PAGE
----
The same jury that convicted Michael Bargo of first degree murder at the beginning of the week must now decide if he will receive the death penalty or life in prison for the 2011 murder of 15-year-old Seath Jackson of Summerfield.
The defense attorney along with the defendant, Bargo, filed a motion for a new jury at a sentencing hearing Friday morning.
The motion came after the jury panel asked a question about their safety before they announced their verdict. Bargo’s defense attorney said that he wanted a chance to individually interview the jurors about why they were scared.
However opening statements got underway for the penalty phase of the trial after Judge David Eddy denied the defenses motion.
Bargo receiving the death penalty would make him Florida’s youngest active inmate on death row according to the Florida Department of Corrections Death row roster.
As of now the youngest death row inmate is Terrance Phillips-22, who was sentenced last year for the deadly 2009 Christmas Eve shooting in Jacksonville that left two people dead.
Michael Bargo is the alleged mastermind of the group of six charged in the Brutal Murder of Seath Jackson and is the only one of the six facing the death penalty.
For their roles in luring Jackson to a home in Summerfield, Florida where the group severely beat, shot, dismembered the body, and burned the remains of 15-year-old Seath Jackson; Amber Wright, Kyle Hooper, Charlie Ely, and Justin Soto have already received life in prison without the possibility of parole.
James Havens, who was ruled incompetent to stand trial last year on the charge of accessory after the fact to murder, testified at Bargo’s trial saying he left while the group was “joking” about a plan to kill Jackson.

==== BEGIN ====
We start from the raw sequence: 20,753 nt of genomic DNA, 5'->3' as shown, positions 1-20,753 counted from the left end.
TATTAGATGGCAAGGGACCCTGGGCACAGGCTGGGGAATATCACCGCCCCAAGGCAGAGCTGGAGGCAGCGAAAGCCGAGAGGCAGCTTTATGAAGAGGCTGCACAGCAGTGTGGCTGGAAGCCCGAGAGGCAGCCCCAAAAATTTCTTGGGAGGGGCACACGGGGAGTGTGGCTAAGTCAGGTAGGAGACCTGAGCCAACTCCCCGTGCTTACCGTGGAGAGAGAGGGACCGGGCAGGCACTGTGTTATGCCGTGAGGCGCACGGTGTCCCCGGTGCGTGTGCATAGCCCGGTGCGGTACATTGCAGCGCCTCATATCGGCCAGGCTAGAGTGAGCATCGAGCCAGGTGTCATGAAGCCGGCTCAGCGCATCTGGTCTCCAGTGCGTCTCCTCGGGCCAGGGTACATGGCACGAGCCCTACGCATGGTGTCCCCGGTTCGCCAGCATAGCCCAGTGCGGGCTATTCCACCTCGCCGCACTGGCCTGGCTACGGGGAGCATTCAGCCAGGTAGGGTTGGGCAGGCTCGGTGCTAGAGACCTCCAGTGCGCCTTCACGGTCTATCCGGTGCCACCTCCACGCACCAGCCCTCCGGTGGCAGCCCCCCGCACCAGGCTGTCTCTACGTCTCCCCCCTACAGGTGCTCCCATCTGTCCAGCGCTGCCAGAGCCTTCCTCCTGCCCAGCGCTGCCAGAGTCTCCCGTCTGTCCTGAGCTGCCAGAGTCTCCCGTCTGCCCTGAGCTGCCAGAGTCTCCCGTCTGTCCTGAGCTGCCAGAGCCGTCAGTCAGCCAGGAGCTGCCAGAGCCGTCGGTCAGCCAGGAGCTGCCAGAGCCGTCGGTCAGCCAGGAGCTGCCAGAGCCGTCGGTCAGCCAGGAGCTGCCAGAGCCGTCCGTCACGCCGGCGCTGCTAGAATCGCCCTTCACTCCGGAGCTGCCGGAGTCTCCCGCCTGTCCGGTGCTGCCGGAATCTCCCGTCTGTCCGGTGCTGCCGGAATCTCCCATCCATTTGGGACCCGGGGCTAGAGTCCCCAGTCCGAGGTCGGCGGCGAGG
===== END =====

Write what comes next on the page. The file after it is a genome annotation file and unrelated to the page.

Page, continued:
“I didn’t want to be around when they were joking around about this, so I left,” said Havens.
He then stated that he received a call from Bargo in the middle of the night saying that the “deed is done.”
State Attorney Amy Berndt then asked, “What did you do after he told you, the deed is done?”
Havens responded, “I hung up and went back to sleep.”
Defense attorney Charles Hallowman then asked Havens, “You say the deed was done. What did you think it was?”
“I have no idea, sir. I was half asleep,” said Havens.
Havens went on to say that the next morning he returned to the home of Ely, where Bargo and another young man loaded cinder blocks and paint buckets into his truck.
Holloman asked skeptically, “You had no idea what was in those buckets?”
Havens responded, “No sir.”
Kristen Williams a former girlfriend of Bargo’s also testified at his trial saying that Bargo told her “that they ended up shooting him, taking him apart, burning him, and then taking him to a rock quarry in buckets.”
The jury soon will recommend a sentence. However Judge Eddy has the final say in what Mr. Bargo’s punishment will be; life or death.
This is most likely the most heinous, twisted, and sickening crime Marion County has seen.